# [Python-Dev] Stop using timeit, use perf.timeit!

Steven D'Aprano steve at pearwood.info
Fri Jun 10 13:04:54 EDT 2016

```On Fri, Jun 10, 2016 at 05:07:18PM +0200, Victor Stinner wrote:
> I started to work on visualisation. IMHO it helps to understand the problem.
>
> Let's create a large dataset: 500 samples (100 processes x 5 samples):
> ---
> \$ python3 telco.py --json-file=telco.json -p 100 -n 5
> ---
>
> Attached plot.py script creates an histogram:
> ---
> avg: 26.7 ms +- 0.2 ms; min = 26.2 ms
>
> 26.1 ms:   1 #
> 26.2 ms:  12 #####
> 26.3 ms:  34 ############
> 26.4 ms:  44 ################
> 26.5 ms: 109 ######################################
> 26.6 ms: 117 ########################################
> 26.7 ms:  86 ##############################
> 26.8 ms:  50 ##################
> 26.9 ms:  32 ###########
> 27.0 ms:  10 ####
> 27.1 ms:   3 ##
> 27.2 ms:   1 #
> 27.3 ms:   1 #
>
> minimum 26.1 ms: 0.2% (1) of 500 samples
> ---
[...]
> The distribution looks a gaussian curve:
> https://en.wikipedia.org/wiki/Gaussian_function

Lots of distributions look a bit Gaussian, but they can be skewed, or
truncated, or both. E.g. the average life-span of a lightbulb is
approximately Gaussian with a central peak at some value (let's say 5000
hours), but while it is conceivable that you might be really lucky and
find a bulb that lasts 15000 hours, it isn't possible to find one that
lasts -10000 hours. The distribution is truncated on the left.

To me, your graph looks like the distribution is skewed: the right-hand
tail (shown at the bottom) is longer than the left-hand tail, six
buckets compared to five buckets. There are actual statistical tests for
detecting deviation from Gaussian curves, but I'd have to look them up.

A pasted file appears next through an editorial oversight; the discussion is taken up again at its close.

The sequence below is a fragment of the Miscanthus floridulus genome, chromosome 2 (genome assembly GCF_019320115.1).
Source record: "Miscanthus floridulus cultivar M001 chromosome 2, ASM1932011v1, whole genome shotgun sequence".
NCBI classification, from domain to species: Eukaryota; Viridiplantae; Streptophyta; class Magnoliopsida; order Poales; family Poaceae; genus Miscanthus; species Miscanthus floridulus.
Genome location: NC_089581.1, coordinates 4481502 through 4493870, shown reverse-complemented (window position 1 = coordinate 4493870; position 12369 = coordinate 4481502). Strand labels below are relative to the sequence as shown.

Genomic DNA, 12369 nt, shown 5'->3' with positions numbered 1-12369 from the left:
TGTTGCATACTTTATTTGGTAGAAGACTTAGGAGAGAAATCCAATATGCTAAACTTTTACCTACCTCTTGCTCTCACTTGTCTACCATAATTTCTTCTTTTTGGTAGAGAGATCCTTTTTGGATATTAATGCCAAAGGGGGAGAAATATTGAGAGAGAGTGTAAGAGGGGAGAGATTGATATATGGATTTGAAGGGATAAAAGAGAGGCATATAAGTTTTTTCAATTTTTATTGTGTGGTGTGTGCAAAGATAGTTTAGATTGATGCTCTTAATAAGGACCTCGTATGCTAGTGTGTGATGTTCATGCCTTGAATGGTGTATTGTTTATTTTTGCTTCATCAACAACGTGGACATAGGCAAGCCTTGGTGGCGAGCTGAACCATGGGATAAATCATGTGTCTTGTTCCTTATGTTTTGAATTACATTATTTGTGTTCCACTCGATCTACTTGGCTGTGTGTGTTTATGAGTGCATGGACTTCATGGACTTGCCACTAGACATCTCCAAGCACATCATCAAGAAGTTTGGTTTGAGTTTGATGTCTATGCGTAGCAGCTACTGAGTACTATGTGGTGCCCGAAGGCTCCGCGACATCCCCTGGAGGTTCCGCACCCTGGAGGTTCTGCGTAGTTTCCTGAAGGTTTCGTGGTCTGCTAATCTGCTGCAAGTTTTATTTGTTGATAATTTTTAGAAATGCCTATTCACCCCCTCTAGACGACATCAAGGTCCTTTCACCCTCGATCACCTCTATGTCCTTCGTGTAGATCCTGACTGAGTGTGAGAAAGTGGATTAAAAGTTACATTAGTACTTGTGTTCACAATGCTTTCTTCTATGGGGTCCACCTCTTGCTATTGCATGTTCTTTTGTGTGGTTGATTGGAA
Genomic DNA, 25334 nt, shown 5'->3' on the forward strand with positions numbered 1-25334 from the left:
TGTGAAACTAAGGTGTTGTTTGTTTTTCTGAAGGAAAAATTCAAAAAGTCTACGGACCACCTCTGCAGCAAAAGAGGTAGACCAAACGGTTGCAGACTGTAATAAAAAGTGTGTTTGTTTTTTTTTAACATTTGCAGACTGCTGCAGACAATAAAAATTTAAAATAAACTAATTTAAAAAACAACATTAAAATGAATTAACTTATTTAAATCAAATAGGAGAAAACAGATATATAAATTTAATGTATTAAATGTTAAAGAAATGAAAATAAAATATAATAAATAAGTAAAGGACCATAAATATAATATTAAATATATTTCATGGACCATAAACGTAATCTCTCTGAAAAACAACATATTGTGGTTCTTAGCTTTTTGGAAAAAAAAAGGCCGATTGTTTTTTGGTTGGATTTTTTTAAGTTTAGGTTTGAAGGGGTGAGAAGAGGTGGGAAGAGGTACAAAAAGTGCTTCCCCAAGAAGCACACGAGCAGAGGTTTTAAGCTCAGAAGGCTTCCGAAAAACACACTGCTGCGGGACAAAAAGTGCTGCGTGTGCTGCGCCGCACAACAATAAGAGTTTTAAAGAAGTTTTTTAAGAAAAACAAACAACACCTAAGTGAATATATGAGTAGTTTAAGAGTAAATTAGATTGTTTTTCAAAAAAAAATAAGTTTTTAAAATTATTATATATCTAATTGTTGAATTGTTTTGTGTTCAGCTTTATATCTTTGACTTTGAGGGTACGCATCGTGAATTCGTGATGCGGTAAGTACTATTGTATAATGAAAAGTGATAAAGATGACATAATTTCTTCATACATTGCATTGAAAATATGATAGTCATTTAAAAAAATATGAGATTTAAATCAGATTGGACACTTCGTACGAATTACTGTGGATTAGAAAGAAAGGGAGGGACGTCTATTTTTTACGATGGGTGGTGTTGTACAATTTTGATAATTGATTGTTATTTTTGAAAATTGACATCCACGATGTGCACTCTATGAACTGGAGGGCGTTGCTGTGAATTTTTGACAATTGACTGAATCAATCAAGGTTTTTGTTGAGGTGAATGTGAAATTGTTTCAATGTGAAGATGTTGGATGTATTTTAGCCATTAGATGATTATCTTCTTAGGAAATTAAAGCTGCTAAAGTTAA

But as a really quick and dirty test, we can count the number of samples
on either side of the central peak (the mode):

left: 109+44+34+12+1 = 200
centre: 117
right: 500 - 200 - 117 = 183

It certainly looks *close* to Gaussian, but with the crude tests we are
using, we can't be sure. If you took more and more samples, I would
expect that the right-hand tail would get longer and longer, but the
left-hand tail would not.

> The interesting thing is that only 1 sample on 500 are in the minimum
> bucket (26.1 ms). If you say that the performance is 26.1 ms, only
> 0.2% of your users will be able to reproduce this timing.

Hmmm. Okay, that is a good point. In this case, you're not so much
reporting your estimate of what the "true speed" of the code snippet
would be in the absence of all noise, but your estimate of what your
users should expect to experience "most of the time".

Assuming they have exactly the same hardware, operating system, and load
on their system as you have.

> The average and std dev are 26.7 ms +- 0.2 ms, so numbers 26.5 ms ..
> 26.9 ms: we got 109+117+86+50+32 samples in this range which gives us
> 394/500 = 79%.
>
> IMHO saying "26.7 ms +- 0.2 ms" (79% of samples) is less a lie than
> 26.1 ms (0.2%).

I think I understand the point you are making. I'll have to think about
it some more to decide if I agree with you.

But either way, I think the work you have done on perf is fantastic and
I think this will be a great tool. I really love the histogram. Can you
draw a histogram of two functions side-by-side, for comparisons?

--
Steve
```